For his own part, he is participating in a handful of projects aimed at promoting those ideas. He and a group of supporters are purchasing land in the mountains west of Tokyo, which they plan to run as a collective to benefit the local community.

And for the past year, he has spent time on an organic farm outside Tokyo that has positioned itself less as a business and more as a community resource for urbanites to get healthy food and learn about agriculture.

The farm is, in one sense, a glimpse of a post-growth Japan where a shrinking population finds itself left with an abundance of resources. The fields are pieced together from properties that went fallow after their owners died or got too old to manage them.

It’s the kind of scene that, Saito’s critics argue, could be common across a Japan under degrowth policies.

But he has never really believed that society needs to return to some idyllic, agrarian lifestyle.

“I’m not saying let’s go back to the Edo period,” he said, referring to the feudal era when the country was largely closed to the rest of the world.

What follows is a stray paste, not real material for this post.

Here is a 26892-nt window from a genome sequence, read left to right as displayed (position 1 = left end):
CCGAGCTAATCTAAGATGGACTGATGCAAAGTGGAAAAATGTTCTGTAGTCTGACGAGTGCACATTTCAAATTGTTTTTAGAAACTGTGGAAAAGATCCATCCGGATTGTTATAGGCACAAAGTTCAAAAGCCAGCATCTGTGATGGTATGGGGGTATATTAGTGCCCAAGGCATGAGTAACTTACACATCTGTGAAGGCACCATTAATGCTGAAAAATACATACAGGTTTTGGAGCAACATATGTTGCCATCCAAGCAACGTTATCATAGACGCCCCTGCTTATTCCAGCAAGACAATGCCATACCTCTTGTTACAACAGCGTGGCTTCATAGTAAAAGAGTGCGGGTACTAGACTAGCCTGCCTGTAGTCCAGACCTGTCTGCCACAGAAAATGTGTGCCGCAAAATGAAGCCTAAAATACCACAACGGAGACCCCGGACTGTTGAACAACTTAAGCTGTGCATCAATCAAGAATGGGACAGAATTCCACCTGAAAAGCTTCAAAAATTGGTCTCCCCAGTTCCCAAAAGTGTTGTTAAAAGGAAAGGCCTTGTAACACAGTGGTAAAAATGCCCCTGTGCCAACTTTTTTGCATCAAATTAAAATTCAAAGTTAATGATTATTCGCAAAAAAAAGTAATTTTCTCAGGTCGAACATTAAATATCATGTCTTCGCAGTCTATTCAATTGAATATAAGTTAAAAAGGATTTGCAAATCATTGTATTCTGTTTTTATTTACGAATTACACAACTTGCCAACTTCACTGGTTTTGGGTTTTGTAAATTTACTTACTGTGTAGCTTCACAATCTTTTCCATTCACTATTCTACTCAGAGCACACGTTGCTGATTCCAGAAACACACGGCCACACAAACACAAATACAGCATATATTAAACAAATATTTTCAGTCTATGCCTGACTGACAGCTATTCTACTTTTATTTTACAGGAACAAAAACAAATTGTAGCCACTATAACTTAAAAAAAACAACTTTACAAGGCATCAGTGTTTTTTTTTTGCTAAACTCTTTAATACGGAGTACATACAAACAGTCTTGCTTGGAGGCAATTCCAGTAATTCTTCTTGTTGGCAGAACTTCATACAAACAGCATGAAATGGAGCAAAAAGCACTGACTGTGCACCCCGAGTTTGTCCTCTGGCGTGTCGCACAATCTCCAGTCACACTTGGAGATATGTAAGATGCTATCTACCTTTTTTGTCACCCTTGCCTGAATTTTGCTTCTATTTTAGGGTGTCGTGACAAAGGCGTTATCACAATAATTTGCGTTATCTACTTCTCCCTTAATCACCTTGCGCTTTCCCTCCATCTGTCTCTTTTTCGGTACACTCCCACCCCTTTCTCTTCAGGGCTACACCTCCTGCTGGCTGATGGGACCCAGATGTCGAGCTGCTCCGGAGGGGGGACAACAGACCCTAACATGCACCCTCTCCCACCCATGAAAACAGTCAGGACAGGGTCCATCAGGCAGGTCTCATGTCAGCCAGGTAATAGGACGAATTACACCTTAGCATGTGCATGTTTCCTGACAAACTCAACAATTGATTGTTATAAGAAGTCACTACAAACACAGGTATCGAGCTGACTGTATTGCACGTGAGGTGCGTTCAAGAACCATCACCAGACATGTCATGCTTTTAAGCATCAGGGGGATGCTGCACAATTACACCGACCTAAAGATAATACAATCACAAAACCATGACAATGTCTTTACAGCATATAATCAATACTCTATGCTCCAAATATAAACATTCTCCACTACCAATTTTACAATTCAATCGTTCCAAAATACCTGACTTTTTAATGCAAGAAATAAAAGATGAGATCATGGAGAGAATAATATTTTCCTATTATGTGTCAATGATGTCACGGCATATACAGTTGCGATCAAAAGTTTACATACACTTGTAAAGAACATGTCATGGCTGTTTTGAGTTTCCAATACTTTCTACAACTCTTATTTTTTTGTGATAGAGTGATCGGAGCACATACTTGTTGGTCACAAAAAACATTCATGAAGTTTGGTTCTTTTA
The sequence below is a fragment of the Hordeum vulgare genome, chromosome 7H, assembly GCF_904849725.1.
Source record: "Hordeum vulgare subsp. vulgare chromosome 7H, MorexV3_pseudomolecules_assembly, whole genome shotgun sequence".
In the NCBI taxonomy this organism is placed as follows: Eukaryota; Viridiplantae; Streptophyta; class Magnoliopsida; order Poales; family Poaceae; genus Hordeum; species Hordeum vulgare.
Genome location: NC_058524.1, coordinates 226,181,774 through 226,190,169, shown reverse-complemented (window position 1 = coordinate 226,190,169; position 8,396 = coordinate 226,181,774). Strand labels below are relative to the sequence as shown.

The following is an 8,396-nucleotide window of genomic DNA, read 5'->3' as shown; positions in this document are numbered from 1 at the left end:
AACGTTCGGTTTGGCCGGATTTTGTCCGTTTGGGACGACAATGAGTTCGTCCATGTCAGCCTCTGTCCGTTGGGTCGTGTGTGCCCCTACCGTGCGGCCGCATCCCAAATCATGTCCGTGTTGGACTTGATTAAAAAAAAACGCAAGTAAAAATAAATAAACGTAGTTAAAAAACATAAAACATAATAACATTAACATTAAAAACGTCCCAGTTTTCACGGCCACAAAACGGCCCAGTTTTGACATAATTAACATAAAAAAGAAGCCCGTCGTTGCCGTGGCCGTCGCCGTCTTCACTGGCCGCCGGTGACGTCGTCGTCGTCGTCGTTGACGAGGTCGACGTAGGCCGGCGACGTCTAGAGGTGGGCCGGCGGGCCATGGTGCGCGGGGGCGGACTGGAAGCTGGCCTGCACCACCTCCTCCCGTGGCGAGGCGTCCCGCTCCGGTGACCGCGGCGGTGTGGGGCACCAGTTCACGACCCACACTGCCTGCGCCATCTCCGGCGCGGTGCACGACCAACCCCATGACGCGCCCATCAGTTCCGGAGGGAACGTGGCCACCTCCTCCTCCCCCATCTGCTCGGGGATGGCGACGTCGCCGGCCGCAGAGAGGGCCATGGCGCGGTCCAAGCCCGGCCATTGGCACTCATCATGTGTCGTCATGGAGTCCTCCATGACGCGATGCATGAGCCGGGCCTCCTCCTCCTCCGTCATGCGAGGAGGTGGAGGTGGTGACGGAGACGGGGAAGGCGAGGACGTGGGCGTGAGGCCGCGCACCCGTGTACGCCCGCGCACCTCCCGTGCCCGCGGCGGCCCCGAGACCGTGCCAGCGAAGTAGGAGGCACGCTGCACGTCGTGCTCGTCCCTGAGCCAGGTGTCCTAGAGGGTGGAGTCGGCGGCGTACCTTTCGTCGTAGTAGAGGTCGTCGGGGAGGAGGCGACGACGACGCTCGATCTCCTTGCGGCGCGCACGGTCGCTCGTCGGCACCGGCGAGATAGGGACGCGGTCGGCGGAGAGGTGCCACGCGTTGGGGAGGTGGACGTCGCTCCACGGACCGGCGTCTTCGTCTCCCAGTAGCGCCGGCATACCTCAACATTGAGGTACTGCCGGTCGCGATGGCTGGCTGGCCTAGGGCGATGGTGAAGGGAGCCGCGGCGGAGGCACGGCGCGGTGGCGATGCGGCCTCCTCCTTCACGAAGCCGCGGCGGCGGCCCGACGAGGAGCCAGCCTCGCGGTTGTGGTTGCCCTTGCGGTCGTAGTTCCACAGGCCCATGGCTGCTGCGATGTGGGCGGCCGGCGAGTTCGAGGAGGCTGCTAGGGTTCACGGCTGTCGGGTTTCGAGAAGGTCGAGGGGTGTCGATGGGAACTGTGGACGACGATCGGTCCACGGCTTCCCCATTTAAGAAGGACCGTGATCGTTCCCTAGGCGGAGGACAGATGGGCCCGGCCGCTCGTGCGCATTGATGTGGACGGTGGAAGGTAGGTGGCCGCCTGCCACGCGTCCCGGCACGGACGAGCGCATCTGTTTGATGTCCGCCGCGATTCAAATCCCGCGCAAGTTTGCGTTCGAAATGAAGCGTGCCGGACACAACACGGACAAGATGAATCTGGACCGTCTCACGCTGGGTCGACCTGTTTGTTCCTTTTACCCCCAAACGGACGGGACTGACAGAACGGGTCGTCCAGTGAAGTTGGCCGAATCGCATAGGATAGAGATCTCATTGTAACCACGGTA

His vision for the future is one in which people — less consumed by their endless pursuit of growth for growth’s sake — have the leisure time to spend a workday pursuing new interests, as he does with farming.

On a recent day, Saito spent several hours working alongside the organic farm’s owners, Shoko Nakano and her husband, Sho Nakano. Local residents popped in to buy vegetables from a shack built out of recycled materials, while an enormous sow snuffled in the heather beside a vegetable garden.

After Saito spent a few hours driving bamboo stakes into a field with a heavy wooden mallet, Shoko Nakano asked him if he felt energized by his experience wielding a symbol of the proletariat.

Saito laughed. “I’m definitely bourgeois,” he said.

This article originally appeared in The New York Times.